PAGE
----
In the preferred embodiment, the medical documentation system includes a medical history documentation system comprising a recording member having a plurality of discrete recording sections formed thereon. Each of the discrete recording sections are programmed to record information relating to at least one of a designated patient's current medical condition, a physical examination, a diagnosis and a treatment plan. An input member is used by a second person for recording medical information which is communicated, e.g., verbally, by sign language or other communication technique, by a first person to the second person during a physical examination of the designated patient by the first person. The information being entered on the recording member is in the form of predetermined encoded indicia in at least one discrete recording section of the recording member. The system includes a transcriber for providing a plurality of report section templates. The plurality of report sections include: (i) a first report section template corresponding to a discrete recording section for the patient's current medical condition; (ii) a second report section template corresponding to a discrete recording section for the patient's physical examination; (iii) a third report section template corresponding to a discrete recording section for the patient's diagnosis; and (iv) a fourth report section template corresponding to a discrete recording section for the patient's treatment plan. Each of the report section templates comprise a plurality of optional text variable segments each of which are assigned to a selected one of the predetermined encoded indicia. The transcriber is operative to decode each one of the predetermined encoded indicia recorded on the recording member into the optional text variable segment assigned thereto for each applicable discrete recording section. An imaging device, responsive to the transcriber, prepares a patient's report specific to the designated patient. The patient report comprises a combination of selected optional text variable segments for a designated patient's at least one of medical condition, physical examination, diagnosis and treatment plan. In a computerized system the transcriber may include a computer which includes programming for the decoding of the encoded indicia into the optional text variable segments corresponding to each one of the predetermined encoded indicia.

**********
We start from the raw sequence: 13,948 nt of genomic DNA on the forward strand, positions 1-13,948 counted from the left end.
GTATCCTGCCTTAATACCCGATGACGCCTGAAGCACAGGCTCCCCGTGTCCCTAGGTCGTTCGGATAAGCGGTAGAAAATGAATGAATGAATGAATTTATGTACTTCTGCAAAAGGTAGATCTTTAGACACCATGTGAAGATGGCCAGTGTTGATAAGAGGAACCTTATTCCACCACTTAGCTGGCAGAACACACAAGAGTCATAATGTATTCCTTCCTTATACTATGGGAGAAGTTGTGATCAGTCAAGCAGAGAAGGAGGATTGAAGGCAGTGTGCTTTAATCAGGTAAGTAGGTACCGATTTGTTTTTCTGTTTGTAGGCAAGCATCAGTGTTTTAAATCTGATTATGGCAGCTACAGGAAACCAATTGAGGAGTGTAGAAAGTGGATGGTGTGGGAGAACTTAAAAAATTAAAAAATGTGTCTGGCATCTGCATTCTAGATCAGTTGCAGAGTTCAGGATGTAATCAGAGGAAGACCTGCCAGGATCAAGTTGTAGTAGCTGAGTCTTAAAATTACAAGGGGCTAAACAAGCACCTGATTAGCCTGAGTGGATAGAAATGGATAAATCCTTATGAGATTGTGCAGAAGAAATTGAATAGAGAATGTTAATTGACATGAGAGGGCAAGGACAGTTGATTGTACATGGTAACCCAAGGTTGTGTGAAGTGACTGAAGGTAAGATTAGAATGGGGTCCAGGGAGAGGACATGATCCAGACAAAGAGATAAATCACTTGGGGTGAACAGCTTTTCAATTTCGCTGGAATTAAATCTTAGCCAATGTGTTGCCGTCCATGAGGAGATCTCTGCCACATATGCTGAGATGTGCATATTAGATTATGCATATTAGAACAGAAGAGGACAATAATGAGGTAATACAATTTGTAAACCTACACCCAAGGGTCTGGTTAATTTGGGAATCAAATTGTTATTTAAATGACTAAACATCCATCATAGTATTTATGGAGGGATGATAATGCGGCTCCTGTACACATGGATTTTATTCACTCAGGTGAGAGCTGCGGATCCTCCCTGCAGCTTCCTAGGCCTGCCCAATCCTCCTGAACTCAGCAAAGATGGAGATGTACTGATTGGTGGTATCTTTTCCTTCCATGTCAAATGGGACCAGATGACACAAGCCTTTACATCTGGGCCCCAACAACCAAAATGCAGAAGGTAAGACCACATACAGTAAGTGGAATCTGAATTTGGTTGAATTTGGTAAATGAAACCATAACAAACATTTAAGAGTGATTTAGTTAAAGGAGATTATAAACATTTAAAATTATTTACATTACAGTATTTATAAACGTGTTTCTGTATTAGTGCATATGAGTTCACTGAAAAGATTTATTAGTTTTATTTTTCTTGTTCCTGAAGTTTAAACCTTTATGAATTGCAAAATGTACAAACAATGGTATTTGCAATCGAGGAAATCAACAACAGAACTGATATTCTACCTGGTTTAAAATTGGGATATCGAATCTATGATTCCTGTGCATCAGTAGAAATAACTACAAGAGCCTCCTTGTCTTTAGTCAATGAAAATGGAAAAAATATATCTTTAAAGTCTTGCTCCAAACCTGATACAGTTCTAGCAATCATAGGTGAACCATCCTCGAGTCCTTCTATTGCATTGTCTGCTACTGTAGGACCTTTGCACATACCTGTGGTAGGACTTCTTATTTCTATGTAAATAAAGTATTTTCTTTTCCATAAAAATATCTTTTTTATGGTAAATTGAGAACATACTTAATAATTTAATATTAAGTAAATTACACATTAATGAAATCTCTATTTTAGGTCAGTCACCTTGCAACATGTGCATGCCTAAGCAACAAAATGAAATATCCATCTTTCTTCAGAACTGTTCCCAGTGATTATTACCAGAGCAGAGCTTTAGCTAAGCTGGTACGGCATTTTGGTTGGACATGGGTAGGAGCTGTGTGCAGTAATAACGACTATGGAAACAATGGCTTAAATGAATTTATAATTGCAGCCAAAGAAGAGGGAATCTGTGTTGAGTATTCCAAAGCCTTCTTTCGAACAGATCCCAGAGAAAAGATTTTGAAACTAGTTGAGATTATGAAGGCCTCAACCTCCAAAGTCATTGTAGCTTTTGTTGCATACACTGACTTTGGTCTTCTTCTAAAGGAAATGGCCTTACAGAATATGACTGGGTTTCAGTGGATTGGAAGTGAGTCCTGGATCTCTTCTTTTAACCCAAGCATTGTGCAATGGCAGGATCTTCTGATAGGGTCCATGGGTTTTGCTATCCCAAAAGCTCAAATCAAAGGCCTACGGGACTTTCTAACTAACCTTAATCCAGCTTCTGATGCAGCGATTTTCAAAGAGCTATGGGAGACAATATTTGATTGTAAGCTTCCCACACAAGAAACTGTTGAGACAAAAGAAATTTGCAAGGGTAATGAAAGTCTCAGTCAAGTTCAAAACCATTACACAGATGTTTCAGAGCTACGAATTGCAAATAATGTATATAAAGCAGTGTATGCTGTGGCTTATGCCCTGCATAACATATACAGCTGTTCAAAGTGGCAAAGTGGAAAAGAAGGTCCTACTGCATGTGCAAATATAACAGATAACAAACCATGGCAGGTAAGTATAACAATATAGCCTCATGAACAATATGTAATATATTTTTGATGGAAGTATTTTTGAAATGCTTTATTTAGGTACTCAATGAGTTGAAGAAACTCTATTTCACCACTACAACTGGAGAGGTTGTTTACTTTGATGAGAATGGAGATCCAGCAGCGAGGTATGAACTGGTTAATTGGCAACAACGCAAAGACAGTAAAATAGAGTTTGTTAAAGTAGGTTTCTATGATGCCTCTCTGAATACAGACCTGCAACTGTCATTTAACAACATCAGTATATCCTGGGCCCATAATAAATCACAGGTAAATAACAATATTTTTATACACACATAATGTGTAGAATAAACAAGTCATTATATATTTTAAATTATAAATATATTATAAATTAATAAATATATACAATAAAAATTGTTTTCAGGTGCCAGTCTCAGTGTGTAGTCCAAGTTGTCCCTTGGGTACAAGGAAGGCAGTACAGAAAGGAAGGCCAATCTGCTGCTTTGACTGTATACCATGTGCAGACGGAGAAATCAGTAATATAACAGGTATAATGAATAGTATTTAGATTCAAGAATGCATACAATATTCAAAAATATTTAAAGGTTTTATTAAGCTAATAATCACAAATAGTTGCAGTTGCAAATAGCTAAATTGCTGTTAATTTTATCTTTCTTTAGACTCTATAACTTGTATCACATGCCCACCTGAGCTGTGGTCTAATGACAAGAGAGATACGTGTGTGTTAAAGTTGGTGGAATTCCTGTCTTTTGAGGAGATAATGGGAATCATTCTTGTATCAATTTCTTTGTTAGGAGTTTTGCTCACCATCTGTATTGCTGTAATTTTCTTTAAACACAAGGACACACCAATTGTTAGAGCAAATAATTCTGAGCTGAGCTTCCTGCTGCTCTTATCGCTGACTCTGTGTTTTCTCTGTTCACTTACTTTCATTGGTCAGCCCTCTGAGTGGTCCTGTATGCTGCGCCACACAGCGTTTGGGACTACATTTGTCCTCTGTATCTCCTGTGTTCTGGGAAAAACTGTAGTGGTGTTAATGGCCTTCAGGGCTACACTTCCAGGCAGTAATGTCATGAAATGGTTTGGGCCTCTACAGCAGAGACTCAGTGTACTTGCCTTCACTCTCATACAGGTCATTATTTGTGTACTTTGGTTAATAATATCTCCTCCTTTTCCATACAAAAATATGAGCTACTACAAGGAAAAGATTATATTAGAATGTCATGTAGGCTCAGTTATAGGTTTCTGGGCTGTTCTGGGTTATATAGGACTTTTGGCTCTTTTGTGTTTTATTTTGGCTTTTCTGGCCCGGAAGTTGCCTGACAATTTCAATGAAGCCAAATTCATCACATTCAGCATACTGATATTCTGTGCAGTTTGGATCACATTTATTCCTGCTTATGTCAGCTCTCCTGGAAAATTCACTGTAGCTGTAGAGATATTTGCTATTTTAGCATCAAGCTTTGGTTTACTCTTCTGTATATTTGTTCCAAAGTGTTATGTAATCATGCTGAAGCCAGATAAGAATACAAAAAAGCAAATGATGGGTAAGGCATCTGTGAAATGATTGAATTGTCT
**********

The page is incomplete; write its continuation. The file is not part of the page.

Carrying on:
A method for documenting verified patient's medical information for a patient's history file using the medical documentation system is also new, novel and unique. The method comprising the steps of: (i) conducting by a first person a physical examination of a patient in accordance with an examination procedure wherein the first person during the physical examination of the patient communicates the patient's medical information to be documented; (ii) recording by a second person with a recording device in a predetermined format the patient's medical information communicated by the first person during the physical examination of the patient; (iii) processing the patient's medical information recorded by the recording device to produce in a programmable format a patient report containing the patient's medical information; and (iv) comparing the patient's medical information on the patient report with the patient's medical information recorded by the recording device to verify the accuracy of the patient's medical information on the patient report.

There are several important and significant problems with the known prior art documentation systems and methods. As discussed above, one of the most important limitations of each of the above systems and methods for documenting patient information is that the physician typically dictates a report on each patient encounter. The dictated report, subsequently, must be typed by a transcriber. The process is time consuming and repetitive, causing reports to be incomplete. As a result, potential legal and insurance problems as well as reduced quality of patient care can occur.

When a physician or other healthcare person uses traditional manual methods of record keeping, patient data is not readily available for fast an easy review. A patient's medical record cannot be easily combined with other reports or other patient data for analysis and reporting.

Third party medical providers and insurance companies as well as governmental entities are undergoing significant changes in order to contain and/or reduce the cost of medical treatment while constantly improving the delivery and quality of medical services.

As a result of these changes the present apparatus, systems and methods for documenting medical information tend to set a limit on the number of patients that a healthcare professional can service. This limit is directly related to the time and effort required by the healthcare professional for documenting a patient's current medical condition, the results of a physical examination, a diagnosis and a treatment plan.

Typically, a doctor spends a substantial portion of time each day, sometimes up to 50% of time during the day, in reviewing patient's notes, dictating patient reports and reviewing the final transcribed patient reports before the same are filed in the patient's history file. Typically, a doctor examines in the order of 20 to 25 patients per day using the currently available systems.

As pressure is placed on organizations such as hospitals, health maintenance organizations ("HMOs"), clinics and medical facilities to process and service a higher number or volume of patients per day, the quality of both delivered services and patient documentation tends to be sacrificed.